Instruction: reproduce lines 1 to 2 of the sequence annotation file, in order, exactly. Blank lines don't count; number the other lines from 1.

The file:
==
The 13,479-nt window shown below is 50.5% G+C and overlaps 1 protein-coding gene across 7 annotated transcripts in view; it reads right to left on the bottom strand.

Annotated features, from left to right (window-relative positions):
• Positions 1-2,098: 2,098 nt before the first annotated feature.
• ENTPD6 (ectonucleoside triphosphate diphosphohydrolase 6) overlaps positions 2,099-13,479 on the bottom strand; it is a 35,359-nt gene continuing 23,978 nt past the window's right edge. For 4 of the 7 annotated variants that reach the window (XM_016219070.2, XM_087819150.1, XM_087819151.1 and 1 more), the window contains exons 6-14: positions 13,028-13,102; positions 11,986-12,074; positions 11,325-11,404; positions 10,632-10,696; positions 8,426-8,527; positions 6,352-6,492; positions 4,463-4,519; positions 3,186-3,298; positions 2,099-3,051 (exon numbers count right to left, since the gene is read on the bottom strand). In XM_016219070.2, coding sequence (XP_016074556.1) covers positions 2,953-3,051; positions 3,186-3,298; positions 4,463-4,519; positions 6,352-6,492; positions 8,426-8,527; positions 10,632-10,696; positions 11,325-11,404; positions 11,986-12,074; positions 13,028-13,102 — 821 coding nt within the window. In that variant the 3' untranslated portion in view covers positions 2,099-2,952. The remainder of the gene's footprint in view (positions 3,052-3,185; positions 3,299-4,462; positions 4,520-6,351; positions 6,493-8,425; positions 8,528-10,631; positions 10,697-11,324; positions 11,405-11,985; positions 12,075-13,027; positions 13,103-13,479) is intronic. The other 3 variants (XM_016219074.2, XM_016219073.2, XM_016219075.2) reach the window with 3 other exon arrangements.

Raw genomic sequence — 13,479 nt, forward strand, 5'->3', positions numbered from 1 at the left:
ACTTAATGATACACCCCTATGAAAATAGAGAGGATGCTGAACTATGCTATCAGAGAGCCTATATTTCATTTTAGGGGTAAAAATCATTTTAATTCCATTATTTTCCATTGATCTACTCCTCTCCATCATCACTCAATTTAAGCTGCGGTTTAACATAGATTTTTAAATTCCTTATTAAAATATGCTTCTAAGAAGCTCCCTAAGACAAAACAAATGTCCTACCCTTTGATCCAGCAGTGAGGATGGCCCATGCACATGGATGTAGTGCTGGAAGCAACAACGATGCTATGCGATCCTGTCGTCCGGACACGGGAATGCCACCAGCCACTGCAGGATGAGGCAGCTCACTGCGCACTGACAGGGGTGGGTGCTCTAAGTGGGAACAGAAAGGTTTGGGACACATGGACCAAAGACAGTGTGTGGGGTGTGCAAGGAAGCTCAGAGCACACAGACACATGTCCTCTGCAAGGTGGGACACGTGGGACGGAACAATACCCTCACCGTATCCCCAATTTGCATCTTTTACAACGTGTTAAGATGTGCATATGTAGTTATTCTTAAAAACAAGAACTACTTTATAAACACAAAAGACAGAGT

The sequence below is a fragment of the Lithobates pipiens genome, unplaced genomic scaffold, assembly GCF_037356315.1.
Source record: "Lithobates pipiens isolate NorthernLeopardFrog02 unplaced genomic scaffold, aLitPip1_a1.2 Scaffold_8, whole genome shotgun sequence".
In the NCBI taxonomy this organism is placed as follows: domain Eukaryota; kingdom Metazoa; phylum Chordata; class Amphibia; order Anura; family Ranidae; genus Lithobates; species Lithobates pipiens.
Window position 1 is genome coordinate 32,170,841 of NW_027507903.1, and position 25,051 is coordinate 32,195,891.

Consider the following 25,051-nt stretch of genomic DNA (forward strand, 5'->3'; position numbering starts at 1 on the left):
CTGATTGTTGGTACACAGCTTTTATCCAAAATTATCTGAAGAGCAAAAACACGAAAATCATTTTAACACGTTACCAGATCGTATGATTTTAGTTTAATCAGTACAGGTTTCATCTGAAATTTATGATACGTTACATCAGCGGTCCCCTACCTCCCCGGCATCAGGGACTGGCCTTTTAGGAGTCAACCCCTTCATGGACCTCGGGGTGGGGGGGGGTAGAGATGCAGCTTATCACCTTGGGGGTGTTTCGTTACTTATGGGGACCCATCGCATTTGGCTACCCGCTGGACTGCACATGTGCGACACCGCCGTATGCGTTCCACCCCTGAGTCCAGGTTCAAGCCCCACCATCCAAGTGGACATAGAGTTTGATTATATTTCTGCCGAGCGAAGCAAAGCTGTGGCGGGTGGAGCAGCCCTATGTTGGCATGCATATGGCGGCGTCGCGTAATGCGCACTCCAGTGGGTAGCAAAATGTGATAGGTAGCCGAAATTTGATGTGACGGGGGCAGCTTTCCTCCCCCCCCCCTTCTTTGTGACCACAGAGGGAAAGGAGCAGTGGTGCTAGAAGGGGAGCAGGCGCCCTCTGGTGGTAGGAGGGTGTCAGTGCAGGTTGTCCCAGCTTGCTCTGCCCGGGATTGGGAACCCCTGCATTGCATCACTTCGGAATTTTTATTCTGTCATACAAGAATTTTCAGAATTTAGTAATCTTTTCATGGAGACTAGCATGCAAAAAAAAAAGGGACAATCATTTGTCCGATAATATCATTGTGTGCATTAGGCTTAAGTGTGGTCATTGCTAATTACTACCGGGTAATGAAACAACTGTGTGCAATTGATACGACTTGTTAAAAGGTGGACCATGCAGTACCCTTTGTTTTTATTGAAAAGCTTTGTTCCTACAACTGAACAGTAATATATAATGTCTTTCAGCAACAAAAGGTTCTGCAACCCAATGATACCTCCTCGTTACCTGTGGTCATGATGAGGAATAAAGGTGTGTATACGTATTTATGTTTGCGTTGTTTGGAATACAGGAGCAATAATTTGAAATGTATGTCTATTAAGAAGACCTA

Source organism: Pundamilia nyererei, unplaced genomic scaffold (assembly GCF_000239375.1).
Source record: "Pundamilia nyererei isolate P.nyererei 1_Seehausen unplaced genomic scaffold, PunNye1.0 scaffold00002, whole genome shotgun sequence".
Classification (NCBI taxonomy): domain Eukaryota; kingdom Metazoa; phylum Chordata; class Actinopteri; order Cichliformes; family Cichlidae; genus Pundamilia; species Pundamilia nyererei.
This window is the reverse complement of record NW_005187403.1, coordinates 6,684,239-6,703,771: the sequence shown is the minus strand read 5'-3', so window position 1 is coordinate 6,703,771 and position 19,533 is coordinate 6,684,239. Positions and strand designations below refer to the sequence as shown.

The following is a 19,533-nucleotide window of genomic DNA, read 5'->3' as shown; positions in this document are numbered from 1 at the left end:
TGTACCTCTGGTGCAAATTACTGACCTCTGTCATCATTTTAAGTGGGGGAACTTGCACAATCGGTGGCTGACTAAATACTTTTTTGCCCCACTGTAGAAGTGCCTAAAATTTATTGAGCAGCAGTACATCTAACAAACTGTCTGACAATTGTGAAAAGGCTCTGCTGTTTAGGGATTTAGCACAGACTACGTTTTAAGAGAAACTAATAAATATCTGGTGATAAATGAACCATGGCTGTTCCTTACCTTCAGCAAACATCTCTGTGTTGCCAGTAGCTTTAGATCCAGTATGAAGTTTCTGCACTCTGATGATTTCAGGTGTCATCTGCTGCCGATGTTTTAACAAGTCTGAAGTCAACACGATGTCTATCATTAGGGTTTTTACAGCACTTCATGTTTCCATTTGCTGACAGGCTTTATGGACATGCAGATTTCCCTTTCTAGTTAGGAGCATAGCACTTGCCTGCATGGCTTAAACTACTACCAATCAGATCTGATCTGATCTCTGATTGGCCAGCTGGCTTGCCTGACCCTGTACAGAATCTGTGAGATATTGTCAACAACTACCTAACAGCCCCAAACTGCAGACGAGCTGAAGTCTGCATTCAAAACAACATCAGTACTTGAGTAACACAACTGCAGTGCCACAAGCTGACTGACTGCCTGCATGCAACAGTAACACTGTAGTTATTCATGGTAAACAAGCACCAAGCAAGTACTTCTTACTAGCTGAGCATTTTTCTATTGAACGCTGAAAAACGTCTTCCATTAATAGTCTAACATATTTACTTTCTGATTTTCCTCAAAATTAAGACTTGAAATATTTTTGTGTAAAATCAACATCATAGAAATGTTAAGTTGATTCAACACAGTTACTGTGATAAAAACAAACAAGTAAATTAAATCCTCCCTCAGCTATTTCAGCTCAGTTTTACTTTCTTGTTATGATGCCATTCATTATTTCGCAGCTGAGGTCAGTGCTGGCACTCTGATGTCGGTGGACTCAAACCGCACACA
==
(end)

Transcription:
The 13,479-nt window shown below is 50.5% G+C and overlaps 1 protein-coding gene across 7 annotated transcripts in view; it reads right to left on the bottom strand.

Annotated features, from left to right (window-relative positions):